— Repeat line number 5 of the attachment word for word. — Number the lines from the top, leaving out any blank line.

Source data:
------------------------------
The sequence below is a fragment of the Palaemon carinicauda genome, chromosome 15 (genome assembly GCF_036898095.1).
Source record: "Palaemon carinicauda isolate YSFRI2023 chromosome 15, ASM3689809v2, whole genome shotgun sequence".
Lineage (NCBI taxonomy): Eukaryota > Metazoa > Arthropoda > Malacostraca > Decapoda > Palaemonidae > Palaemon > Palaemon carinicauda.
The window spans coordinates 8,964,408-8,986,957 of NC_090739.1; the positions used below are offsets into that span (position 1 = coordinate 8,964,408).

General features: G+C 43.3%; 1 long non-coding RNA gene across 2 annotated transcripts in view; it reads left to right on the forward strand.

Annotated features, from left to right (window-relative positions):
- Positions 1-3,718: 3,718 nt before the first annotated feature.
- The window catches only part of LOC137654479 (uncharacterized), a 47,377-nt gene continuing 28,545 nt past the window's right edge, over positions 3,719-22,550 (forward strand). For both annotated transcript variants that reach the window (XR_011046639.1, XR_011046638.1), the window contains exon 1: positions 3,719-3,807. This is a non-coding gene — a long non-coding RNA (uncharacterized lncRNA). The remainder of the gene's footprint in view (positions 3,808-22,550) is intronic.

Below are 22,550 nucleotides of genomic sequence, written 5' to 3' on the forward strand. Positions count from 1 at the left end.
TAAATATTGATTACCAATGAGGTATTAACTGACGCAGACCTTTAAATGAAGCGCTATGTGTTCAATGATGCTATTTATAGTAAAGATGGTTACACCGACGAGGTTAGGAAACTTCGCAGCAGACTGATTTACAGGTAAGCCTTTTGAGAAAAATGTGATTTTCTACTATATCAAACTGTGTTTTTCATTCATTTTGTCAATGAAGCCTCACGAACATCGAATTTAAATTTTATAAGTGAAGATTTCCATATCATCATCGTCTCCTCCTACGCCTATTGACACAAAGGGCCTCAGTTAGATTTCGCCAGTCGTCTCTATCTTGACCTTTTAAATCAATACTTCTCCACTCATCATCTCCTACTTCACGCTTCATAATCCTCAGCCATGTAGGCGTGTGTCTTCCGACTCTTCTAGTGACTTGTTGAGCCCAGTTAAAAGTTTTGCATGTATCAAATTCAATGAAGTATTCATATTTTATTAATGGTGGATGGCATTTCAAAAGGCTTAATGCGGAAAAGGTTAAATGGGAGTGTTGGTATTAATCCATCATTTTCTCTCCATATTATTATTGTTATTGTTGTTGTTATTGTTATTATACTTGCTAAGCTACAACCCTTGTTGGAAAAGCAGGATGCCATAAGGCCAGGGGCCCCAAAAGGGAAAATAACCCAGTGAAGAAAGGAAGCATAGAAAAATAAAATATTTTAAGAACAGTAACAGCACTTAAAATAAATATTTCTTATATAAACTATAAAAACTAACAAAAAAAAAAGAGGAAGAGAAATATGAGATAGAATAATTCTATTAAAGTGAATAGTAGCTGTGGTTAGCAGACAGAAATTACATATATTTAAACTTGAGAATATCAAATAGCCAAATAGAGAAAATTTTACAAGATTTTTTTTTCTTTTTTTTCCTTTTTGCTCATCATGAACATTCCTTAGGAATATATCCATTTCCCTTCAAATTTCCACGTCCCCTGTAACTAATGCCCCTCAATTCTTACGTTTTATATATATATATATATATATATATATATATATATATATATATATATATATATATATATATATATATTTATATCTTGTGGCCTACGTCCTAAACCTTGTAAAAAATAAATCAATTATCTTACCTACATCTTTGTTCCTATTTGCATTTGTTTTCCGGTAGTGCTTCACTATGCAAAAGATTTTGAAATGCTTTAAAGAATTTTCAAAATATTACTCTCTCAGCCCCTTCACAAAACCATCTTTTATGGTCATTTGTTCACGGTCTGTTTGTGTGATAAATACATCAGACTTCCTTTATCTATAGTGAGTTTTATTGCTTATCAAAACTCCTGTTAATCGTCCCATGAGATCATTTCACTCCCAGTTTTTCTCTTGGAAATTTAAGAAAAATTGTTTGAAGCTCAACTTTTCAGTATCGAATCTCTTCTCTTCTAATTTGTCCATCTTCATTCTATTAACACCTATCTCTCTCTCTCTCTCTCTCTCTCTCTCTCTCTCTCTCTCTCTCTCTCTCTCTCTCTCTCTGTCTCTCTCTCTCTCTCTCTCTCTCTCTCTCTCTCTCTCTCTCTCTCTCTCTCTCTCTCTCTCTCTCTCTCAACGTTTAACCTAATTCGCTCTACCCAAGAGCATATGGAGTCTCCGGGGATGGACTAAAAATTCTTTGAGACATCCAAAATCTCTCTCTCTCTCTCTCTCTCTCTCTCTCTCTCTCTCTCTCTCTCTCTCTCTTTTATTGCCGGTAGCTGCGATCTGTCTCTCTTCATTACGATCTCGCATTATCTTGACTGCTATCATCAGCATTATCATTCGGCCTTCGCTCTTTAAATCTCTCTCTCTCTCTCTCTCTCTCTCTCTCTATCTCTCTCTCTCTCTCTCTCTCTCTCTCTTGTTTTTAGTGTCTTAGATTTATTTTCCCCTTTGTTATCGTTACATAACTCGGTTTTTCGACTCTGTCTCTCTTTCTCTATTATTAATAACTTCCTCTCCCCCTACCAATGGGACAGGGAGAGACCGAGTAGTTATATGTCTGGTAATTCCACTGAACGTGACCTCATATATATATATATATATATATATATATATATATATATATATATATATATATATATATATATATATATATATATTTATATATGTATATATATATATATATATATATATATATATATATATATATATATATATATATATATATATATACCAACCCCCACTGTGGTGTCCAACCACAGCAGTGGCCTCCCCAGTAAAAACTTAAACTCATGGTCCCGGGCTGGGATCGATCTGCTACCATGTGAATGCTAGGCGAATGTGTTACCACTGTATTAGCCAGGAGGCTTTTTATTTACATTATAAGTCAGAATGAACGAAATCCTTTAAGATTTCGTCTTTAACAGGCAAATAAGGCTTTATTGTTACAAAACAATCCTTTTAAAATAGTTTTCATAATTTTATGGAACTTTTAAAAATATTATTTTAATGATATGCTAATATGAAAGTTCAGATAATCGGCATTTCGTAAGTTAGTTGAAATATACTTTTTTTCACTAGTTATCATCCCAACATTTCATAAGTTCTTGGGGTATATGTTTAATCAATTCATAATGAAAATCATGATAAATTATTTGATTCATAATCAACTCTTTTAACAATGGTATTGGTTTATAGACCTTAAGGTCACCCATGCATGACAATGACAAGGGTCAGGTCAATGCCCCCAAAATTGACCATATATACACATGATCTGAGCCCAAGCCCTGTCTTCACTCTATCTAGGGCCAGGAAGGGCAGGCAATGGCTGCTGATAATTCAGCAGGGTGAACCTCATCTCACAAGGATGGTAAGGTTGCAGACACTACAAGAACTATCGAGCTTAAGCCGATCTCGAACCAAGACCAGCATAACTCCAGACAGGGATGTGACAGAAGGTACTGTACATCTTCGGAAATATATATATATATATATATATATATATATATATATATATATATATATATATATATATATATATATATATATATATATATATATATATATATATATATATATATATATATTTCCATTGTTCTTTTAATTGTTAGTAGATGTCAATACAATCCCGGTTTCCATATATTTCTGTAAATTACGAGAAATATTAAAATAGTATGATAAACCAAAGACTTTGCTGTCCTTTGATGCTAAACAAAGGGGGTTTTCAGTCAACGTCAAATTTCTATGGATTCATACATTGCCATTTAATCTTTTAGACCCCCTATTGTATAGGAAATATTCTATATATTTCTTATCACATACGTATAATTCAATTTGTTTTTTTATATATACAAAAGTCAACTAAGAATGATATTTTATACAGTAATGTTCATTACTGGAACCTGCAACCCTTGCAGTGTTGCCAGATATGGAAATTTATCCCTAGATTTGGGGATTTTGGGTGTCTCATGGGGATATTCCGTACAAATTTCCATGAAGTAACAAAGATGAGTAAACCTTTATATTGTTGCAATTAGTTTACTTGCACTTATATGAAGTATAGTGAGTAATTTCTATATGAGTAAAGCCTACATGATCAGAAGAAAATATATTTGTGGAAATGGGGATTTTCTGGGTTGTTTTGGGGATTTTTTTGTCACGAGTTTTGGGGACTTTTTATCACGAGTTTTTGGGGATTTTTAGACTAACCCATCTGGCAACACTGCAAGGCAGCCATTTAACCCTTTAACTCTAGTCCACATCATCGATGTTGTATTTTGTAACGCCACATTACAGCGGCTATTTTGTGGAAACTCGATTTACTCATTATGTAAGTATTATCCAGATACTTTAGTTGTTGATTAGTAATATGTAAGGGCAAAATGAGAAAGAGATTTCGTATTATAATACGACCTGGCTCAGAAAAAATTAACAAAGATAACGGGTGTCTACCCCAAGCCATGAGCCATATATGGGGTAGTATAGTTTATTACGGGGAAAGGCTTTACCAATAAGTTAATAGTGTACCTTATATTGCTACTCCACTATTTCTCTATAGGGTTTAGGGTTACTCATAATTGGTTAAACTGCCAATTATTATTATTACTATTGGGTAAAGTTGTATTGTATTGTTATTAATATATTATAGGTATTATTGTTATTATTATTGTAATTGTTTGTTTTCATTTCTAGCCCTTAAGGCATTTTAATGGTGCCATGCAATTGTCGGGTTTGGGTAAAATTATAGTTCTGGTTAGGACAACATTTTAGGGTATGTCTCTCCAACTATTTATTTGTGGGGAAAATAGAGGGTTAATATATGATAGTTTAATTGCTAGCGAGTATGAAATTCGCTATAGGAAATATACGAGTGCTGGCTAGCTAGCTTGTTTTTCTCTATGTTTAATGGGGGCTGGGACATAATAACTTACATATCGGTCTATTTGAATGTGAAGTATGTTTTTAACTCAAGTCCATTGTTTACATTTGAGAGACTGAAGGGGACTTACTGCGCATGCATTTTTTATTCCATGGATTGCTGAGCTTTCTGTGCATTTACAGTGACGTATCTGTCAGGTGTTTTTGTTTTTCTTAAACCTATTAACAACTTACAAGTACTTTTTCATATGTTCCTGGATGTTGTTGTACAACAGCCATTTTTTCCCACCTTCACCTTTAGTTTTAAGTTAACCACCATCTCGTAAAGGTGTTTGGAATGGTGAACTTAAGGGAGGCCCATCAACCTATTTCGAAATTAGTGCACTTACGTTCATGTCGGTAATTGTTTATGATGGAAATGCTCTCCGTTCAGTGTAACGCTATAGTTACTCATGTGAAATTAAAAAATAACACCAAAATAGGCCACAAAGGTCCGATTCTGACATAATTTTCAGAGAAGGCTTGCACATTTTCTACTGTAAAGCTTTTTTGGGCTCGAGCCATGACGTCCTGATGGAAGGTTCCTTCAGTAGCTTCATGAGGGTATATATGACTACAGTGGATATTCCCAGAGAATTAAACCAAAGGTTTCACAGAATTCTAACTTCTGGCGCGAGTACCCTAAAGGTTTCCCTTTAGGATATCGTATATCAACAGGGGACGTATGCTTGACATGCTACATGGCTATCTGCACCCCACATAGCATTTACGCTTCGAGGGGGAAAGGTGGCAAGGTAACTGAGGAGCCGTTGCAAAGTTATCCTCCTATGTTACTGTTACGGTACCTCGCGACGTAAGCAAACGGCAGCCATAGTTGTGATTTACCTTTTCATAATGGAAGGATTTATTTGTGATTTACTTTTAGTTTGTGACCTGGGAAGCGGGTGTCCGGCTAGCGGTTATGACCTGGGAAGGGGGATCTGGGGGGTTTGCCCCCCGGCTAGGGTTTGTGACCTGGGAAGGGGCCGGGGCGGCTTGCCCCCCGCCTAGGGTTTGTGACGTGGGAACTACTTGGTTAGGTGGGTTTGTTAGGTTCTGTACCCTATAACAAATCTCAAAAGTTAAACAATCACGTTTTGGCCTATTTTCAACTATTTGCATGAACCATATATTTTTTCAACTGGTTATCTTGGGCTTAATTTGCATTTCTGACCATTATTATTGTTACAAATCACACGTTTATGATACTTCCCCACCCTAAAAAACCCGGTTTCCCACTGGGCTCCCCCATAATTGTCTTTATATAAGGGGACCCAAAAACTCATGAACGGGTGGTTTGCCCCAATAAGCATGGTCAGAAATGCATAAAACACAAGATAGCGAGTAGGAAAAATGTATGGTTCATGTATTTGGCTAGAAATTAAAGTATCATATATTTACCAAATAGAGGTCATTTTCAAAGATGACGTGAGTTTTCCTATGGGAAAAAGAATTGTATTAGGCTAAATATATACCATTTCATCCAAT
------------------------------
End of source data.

General features: G+C 43.3%; 1 long non-coding RNA gene across 2 annotated transcripts in view; it reads left to right on the forward strand.